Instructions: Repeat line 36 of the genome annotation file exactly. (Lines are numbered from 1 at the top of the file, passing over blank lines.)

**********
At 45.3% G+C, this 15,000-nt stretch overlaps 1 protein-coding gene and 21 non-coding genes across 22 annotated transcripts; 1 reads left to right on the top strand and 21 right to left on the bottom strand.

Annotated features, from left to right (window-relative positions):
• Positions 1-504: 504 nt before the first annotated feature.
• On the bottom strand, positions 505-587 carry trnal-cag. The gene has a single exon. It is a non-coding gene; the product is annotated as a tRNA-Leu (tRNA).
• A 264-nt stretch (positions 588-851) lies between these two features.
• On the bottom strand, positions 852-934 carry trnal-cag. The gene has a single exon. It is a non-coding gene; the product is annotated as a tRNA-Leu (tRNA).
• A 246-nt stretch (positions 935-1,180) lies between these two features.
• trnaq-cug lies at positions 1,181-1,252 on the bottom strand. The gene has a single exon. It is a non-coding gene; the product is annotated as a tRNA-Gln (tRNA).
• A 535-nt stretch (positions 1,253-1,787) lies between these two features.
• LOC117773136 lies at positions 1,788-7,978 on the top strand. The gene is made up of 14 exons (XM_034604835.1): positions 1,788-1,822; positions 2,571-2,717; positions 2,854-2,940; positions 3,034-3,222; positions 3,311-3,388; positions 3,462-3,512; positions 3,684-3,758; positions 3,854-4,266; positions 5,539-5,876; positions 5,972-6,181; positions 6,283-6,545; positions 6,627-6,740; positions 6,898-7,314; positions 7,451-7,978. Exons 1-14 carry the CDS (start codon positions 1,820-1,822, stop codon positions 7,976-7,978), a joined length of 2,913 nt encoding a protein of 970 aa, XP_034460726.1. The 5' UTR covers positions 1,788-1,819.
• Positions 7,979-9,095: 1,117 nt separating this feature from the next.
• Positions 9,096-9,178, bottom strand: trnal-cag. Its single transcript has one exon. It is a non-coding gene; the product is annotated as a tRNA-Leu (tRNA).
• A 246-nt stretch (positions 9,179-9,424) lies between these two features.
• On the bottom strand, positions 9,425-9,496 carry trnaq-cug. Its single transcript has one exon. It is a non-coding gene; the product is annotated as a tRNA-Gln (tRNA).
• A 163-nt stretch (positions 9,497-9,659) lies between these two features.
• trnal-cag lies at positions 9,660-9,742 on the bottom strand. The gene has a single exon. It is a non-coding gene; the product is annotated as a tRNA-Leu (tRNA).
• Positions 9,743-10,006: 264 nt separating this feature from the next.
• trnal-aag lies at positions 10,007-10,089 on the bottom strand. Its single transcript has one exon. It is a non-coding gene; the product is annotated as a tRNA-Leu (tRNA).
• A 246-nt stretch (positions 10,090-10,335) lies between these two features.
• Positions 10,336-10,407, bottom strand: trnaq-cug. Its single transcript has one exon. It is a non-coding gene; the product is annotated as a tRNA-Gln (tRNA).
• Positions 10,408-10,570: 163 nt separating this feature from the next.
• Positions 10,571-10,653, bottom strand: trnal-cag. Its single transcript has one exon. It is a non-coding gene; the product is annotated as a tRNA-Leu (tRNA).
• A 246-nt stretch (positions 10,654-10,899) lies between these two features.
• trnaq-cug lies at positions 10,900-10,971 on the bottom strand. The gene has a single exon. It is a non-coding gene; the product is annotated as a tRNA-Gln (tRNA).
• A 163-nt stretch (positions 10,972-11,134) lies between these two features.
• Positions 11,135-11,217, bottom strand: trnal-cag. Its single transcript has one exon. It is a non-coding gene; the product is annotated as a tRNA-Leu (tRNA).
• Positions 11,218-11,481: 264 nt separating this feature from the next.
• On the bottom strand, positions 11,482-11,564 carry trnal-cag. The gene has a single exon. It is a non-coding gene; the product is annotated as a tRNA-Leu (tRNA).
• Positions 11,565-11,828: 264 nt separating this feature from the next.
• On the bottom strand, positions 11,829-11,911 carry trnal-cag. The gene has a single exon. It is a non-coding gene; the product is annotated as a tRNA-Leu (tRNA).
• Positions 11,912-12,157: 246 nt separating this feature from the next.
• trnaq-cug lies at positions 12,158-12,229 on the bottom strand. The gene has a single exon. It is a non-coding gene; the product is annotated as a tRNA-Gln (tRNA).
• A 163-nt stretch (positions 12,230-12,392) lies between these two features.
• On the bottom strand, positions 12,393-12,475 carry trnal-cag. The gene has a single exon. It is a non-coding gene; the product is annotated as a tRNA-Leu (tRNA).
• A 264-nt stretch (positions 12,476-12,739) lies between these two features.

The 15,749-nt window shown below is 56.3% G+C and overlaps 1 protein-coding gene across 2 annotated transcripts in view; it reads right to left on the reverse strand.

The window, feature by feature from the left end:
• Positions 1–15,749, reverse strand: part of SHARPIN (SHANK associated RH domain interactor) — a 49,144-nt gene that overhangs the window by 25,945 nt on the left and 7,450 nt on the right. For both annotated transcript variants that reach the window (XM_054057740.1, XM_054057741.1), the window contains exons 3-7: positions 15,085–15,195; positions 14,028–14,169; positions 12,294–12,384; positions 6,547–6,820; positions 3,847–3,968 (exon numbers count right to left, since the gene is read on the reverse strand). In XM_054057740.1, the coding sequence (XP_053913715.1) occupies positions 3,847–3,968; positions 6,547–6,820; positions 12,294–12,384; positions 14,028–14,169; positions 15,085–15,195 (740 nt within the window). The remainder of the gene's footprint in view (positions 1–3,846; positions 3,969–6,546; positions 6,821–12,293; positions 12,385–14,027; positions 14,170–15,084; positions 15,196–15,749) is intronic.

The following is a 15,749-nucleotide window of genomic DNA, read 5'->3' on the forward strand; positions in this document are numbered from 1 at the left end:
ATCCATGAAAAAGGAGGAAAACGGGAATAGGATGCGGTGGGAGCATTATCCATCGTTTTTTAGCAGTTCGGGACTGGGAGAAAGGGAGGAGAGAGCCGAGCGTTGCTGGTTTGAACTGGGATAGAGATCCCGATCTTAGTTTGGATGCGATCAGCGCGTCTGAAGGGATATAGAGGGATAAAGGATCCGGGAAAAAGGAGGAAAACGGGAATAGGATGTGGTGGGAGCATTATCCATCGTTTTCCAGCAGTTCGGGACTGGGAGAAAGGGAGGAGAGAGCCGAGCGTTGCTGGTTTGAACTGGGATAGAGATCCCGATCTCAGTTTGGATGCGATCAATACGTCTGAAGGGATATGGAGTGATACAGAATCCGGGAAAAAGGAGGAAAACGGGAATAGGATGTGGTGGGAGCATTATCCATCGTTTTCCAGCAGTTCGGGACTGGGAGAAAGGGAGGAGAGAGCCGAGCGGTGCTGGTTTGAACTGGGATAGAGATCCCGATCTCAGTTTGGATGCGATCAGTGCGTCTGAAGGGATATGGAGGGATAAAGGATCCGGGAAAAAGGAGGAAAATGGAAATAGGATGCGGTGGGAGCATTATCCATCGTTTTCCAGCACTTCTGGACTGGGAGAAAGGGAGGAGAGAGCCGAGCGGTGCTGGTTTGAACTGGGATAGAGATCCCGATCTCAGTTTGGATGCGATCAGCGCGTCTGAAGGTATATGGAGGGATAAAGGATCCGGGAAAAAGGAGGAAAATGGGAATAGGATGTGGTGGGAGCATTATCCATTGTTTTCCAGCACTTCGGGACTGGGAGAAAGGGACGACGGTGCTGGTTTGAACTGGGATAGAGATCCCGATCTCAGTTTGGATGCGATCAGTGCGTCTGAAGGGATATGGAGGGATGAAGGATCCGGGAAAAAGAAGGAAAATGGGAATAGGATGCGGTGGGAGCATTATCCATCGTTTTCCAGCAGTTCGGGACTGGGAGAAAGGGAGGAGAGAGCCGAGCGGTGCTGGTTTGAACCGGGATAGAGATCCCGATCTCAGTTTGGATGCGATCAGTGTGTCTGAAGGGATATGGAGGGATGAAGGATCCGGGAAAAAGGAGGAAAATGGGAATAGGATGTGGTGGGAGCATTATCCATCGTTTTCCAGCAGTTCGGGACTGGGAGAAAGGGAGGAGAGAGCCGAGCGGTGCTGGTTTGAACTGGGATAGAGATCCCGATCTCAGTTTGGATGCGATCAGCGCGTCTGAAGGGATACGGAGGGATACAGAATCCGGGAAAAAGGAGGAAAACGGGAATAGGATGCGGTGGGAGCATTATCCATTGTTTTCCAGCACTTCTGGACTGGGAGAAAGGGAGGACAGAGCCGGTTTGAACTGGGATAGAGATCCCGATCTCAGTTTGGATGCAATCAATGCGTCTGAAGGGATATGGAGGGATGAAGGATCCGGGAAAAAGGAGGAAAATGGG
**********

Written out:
The 15,749-nt window shown below is 56.3% G+C and overlaps 1 protein-coding gene across 2 annotated transcripts in view; it reads right to left on the reverse strand.